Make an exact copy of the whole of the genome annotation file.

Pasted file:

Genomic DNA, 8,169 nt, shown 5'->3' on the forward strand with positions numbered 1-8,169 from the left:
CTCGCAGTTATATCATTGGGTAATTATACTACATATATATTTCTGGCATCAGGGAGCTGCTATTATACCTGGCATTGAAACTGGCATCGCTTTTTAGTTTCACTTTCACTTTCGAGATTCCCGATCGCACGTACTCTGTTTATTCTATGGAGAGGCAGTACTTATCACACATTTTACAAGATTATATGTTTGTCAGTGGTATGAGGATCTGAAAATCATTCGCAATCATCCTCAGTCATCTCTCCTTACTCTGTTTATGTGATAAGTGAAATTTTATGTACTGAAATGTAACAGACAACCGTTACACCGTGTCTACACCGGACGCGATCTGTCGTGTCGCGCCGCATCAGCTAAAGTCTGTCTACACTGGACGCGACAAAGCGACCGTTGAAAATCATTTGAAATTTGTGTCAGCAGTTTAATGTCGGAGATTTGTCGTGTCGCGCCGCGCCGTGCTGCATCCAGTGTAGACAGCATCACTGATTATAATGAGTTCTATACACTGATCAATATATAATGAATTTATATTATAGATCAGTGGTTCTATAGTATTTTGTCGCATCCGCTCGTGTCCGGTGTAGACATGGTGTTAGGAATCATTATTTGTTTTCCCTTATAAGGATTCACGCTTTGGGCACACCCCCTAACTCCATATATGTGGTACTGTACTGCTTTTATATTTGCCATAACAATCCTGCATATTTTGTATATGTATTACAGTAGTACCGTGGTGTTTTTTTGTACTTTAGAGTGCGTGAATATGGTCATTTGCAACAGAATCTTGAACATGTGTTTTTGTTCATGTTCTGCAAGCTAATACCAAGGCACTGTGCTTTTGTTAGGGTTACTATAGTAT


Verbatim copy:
Genomic DNA, 8,169 nt, shown 5'->3' on the forward strand with positions numbered 1-8,169 from the left:
CTCGCAGTTATATCATTGGGTAATTATACTACATATATATTTCTGGCATCAGGGAGCTGCTATTATACCTGGCATTGAAACTGGCATCGCTTTTTAGTTTCACTTTCACTTTCGAGATTCCCGATCGCACGTACTCTGTTTATTCTATGGAGAGGCAGTACTTATCACACATTTTACAAGATTATATGTTTGTCAGTGGTATGAGGATCTGAAAATCATTCGCAATCATCCTCAGTCATCTCTCCTTACTCTGTTTATGTGATAAGTGAAATTTTATGTACTGAAATGTAACAGACAACCGTTACACCGTGTCTACACCGGACGCGATCTGTCGTGTCGCGCCGCATCAGCTAAAGTCTGTCTACACTGGACGCGACAAAGCGACCGTTGAAAATCATTTGAAATTTGTGTCAGCAGTTTAATGTCGGAGATTTGTCGTGTCGCGCCGCGCCGTGCTGCATCCAGTGTAGACAGCATCACTGATTATAATGAGTTCTATACACTGATCAATATATAATGAATTTATATTATAGATCAGTGGTTCTATAGTATTTTGTCGCATCCGCTCGTGTCCGGTGTAGACATGGTGTTAGGAATCATTATTTGTTTTCCCTTATAAGGATTCACGCTTTGGGCACACCCCCTAACTCCATATATGTGGTACTGTACTGCTTTTATATTTGCCATAACAATCCTGCATATTTTGTATATGTATTACAGTAGTACCGTGGTGTTTTTTTGTACTTTAGAGTGCGTGAATATGGTCATTTGCAACAGAATCTTGAACATGTGTTTTTGTTCATGTTCTGCAAGCTAATACCAAGGCACTGTGCTTTTGTTAGGGTTACTATAGTAT